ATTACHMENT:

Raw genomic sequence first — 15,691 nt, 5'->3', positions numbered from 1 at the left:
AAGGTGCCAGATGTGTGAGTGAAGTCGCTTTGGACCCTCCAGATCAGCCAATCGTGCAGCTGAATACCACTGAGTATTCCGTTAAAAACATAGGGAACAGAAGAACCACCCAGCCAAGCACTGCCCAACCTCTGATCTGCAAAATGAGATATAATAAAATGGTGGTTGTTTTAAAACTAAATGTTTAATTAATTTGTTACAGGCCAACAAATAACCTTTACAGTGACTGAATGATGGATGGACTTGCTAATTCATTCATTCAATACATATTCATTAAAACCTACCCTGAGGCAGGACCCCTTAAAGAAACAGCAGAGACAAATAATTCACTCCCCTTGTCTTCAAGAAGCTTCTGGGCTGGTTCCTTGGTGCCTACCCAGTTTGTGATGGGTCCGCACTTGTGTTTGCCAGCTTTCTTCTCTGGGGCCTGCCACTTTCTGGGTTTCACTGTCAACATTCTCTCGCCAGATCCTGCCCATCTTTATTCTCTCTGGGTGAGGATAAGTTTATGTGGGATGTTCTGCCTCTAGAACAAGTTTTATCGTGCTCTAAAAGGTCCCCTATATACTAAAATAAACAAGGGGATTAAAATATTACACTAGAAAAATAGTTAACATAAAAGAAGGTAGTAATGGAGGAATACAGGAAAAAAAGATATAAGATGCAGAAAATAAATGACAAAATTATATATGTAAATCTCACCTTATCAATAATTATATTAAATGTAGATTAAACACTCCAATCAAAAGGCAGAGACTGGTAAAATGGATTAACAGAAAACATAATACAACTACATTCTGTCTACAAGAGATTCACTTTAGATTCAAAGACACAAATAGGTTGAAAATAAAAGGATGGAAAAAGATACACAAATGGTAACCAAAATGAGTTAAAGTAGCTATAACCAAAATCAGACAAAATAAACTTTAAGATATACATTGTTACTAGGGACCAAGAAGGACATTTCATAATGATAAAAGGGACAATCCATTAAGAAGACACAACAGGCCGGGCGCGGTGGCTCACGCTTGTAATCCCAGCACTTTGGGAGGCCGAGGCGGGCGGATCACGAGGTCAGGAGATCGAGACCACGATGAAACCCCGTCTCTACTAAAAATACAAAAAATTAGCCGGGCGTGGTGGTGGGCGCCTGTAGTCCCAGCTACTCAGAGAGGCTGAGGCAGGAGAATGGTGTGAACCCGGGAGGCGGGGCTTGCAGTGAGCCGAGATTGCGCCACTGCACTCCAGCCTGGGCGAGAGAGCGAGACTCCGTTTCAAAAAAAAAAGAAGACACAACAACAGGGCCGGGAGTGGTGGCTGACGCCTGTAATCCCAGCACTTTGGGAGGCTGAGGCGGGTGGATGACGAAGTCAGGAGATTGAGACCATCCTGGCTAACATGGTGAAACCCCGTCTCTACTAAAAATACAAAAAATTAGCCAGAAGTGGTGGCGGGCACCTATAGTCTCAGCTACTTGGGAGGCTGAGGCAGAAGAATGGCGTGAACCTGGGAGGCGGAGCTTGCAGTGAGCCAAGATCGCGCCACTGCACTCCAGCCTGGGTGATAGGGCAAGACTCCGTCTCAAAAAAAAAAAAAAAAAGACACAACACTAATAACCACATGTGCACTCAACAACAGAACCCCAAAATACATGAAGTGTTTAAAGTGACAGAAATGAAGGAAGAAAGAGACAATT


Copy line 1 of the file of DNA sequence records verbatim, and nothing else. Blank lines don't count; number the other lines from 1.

Raw genomic sequence first — 15,691 nt, 5'->3', positions numbered from 1 at the left: